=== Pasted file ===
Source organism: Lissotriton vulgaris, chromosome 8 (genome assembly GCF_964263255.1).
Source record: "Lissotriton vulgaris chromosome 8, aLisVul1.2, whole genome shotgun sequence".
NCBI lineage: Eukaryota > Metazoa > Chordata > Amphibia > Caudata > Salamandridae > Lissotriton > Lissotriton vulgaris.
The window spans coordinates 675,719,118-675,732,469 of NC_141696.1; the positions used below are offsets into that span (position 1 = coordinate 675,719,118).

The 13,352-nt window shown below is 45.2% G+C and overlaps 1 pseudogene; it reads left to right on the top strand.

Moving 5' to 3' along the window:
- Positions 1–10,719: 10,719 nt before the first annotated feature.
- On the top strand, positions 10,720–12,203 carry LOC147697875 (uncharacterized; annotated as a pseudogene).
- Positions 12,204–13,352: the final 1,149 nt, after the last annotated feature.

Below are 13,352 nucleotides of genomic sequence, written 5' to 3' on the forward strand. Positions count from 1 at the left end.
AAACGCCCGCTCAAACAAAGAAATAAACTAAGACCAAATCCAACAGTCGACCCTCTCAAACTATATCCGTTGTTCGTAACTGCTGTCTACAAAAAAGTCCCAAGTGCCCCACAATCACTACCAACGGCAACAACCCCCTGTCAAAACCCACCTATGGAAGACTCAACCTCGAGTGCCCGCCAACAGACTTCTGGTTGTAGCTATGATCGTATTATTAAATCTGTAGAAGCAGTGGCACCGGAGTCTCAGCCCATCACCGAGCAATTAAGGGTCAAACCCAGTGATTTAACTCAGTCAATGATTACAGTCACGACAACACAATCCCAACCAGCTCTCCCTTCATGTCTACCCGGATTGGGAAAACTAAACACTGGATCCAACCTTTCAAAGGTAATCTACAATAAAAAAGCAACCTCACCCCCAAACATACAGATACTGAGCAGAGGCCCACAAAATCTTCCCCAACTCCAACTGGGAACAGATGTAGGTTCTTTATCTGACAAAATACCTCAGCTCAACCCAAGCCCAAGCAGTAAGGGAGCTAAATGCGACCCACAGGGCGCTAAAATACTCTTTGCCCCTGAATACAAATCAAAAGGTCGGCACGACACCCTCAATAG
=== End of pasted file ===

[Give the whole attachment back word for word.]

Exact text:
Source organism: Lissotriton vulgaris, chromosome 8 (genome assembly GCF_964263255.1).
Source record: "Lissotriton vulgaris chromosome 8, aLisVul1.2, whole genome shotgun sequence".
NCBI lineage: Eukaryota > Metazoa > Chordata > Amphibia > Caudata > Salamandridae > Lissotriton > Lissotriton vulgaris.
The window spans coordinates 675,719,118-675,732,469 of NC_141696.1; the positions used below are offsets into that span (position 1 = coordinate 675,719,118).

The 13,352-nt window shown below is 45.2% G+C and overlaps 1 pseudogene; it reads left to right on the top strand.

Moving 5' to 3' along the window:
- Positions 1–10,719: 10,719 nt before the first annotated feature.
- On the top strand, positions 10,720–12,203 carry LOC147697875 (uncharacterized; annotated as a pseudogene).
- Positions 12,204–13,352: the final 1,149 nt, after the last annotated feature.

Below are 13,352 nucleotides of genomic sequence, written 5' to 3' on the forward strand. Positions count from 1 at the left end.
AAACGCCCGCTCAAACAAAGAAATAAACTAAGACCAAATCCAACAGTCGACCCTCTCAAACTATATCCGTTGTTCGTAACTGCTGTCTACAAAAAAGTCCCAAGTGCCCCACAATCACTACCAACGGCAACAACCCCCTGTCAAAACCCACCTATGGAAGACTCAACCTCGAGTGCCCGCCAACAGACTTCTGGTTGTAGCTATGATCGTATTATTAAATCTGTAGAAGCAGTGGCACCGGAGTCTCAGCCCATCACCGAGCAATTAAGGGTCAAACCCAGTGATTTAACTCAGTCAATGATTACAGTCACGACAACACAATCCCAACCAGCTCTCCCTTCATGTCTACCCGGATTGGGAAAACTAAACACTGGATCCAACCTTTCAAAGGTAATCTACAATAAAAAAGCAACCTCACCCCCAAACATACAGATACTGAGCAGAGGCCCACAAAATCTTCCCCAACTCCAACTGGGAACAGATGTAGGTTCTTTATCTGACAAAATACCTCAGCTCAACCCAAGCCCAAGCAGTAAGGGAGCTAAATGCGACCCACAGGGCGCTAAAATACTCTTTGCCCCTGAATACAAATCAAAAGGTCGGCACGACACCCTCAATAG